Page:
Miller’s next play, All My Sons (1947), was a tremendous success and skyrocketed Miller to national prominence. The play opened on Broadway at the Coronet Theater, and it ran for 328 performances. It won the prestigious Drama Critics’ Circle Award. Miller won his first Tony Award for Best Author. With the proceeds from All My Sons, Miller bought a farm in Connecticut where he moved with his wife and two young children.
It was there that Miller wrote Death of a Salesman, the work that established his international reputation. Death of a Salesman premiered on Broadway on February 10, 1949 at the Morosco Theatre. It was performed 742 times! The play was commercially successful and critically acclaimed, winning a Tony Award for Best Author, the New York Drama Circle Critics' Award, and the Pulitzer Prize for Drama. It was the first play to win all three of these major awards.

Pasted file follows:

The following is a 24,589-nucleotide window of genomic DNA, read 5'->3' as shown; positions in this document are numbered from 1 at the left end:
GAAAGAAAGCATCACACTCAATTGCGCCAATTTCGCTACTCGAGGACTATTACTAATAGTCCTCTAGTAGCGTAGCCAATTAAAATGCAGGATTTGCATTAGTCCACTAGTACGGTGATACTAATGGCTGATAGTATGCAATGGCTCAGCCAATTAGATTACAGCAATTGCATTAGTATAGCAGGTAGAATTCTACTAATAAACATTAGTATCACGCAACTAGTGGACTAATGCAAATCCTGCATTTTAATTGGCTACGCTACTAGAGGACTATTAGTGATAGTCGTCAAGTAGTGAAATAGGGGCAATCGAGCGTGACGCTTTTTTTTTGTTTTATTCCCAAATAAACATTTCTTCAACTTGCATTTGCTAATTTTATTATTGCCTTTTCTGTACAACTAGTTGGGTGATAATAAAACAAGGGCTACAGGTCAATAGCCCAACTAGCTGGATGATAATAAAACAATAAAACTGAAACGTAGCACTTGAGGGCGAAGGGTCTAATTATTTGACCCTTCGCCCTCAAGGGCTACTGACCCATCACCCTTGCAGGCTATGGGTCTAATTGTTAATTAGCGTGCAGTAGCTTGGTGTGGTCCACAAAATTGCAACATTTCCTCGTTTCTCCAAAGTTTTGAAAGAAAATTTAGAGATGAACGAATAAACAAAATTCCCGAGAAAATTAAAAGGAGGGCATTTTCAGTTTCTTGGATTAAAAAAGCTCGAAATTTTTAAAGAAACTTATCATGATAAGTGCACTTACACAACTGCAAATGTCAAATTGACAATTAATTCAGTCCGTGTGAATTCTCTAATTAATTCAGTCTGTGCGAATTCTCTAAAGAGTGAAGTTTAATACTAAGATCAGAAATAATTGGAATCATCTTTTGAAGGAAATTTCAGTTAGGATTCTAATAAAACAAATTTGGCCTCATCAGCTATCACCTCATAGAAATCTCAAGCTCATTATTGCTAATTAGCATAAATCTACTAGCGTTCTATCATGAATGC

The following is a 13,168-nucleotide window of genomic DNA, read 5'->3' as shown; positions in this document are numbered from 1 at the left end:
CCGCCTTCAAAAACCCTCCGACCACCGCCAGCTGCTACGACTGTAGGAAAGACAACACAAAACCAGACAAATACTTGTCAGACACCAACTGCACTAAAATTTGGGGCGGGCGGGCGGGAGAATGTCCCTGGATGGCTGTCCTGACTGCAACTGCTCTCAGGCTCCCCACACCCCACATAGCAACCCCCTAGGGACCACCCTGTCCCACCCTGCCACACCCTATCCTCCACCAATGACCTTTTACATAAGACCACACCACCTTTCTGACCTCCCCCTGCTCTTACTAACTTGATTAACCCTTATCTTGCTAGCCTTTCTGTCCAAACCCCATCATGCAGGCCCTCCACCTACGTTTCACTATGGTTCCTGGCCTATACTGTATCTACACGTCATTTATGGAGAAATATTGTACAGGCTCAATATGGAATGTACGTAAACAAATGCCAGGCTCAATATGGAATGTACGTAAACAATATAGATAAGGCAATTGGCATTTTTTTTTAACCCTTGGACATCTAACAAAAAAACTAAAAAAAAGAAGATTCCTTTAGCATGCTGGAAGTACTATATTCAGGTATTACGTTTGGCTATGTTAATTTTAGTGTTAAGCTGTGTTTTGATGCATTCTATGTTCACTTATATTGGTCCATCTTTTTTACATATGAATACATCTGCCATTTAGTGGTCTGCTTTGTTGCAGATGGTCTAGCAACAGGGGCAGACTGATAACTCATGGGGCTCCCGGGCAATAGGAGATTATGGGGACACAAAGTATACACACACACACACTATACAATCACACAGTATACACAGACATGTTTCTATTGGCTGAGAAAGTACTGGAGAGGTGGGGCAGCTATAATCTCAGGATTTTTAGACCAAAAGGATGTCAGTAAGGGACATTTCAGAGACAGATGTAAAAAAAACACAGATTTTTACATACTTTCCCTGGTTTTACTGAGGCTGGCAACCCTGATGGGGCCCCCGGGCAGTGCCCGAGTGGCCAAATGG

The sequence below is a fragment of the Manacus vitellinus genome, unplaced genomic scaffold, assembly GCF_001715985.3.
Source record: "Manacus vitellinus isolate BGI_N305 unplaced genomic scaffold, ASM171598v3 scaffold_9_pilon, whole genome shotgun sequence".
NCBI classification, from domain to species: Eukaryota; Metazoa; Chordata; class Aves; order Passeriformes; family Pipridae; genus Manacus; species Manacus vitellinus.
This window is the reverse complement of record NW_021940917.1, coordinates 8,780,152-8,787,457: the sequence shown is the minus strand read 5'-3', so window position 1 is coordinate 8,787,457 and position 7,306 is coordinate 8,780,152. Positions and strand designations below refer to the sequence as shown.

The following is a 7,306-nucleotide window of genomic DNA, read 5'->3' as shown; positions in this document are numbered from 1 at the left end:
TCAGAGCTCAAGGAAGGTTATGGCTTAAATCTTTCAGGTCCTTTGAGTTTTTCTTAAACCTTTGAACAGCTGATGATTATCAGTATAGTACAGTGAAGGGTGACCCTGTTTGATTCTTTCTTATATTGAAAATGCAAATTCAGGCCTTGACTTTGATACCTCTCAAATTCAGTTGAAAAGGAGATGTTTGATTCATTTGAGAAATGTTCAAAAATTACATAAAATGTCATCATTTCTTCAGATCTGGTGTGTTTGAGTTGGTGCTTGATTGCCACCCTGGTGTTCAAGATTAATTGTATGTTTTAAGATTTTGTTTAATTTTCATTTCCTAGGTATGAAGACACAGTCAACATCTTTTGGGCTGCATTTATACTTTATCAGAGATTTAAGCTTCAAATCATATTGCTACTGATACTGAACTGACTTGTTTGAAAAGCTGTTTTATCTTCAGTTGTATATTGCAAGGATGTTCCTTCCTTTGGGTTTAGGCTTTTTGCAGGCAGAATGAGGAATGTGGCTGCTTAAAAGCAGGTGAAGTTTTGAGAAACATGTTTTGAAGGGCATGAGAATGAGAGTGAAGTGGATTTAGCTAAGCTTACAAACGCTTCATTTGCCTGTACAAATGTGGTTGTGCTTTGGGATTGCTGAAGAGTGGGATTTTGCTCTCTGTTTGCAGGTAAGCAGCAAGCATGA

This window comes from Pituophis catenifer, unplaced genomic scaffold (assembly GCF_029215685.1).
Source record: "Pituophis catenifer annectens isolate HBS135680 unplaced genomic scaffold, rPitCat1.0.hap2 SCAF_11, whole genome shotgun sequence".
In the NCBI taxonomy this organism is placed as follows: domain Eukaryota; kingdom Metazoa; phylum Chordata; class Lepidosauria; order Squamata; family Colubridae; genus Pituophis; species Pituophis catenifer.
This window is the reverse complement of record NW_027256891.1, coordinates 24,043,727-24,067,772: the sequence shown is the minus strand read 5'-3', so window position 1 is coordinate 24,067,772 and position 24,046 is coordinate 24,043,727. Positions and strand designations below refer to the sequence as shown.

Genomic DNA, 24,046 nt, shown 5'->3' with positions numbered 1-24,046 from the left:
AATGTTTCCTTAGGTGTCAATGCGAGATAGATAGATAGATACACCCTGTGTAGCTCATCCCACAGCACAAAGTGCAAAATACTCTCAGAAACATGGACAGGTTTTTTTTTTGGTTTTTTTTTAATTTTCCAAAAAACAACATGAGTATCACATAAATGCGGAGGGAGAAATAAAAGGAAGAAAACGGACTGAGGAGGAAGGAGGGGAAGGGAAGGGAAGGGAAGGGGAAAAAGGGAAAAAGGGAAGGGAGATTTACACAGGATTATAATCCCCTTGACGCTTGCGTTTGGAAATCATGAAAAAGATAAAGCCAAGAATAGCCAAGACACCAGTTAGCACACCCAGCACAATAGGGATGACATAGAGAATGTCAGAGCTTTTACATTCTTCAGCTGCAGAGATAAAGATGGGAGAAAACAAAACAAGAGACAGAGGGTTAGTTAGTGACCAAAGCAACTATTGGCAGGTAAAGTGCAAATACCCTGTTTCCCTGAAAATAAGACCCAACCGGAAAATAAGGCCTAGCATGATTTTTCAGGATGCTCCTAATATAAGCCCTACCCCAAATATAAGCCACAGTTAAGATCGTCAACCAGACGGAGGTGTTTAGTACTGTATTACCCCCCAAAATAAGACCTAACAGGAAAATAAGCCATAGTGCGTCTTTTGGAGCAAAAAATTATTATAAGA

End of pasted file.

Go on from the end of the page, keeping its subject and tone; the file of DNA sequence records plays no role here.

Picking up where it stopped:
Celebrity brought Miller financial security, but it also made him a more visible target for critics opposed to his humanitarian and left- wing views. His adaptation of Ibsen’s An Enemy of the People (1950) and his own The Crucible (1953) were resented by some as criticisms of the activities of the House Committee on Un-American Activities.
Formed in 1938, this committee was an investigative agency of the United States House of Representatives. During the 1940s and 1950s, the committee investigated purported security risks, especially those supposedly with ties to Communist groups and governments. The House Committee on Un-American Activities took an interest in Miller not long after The Crucible opened, denying him a passport to attend the play's London opening in 1954.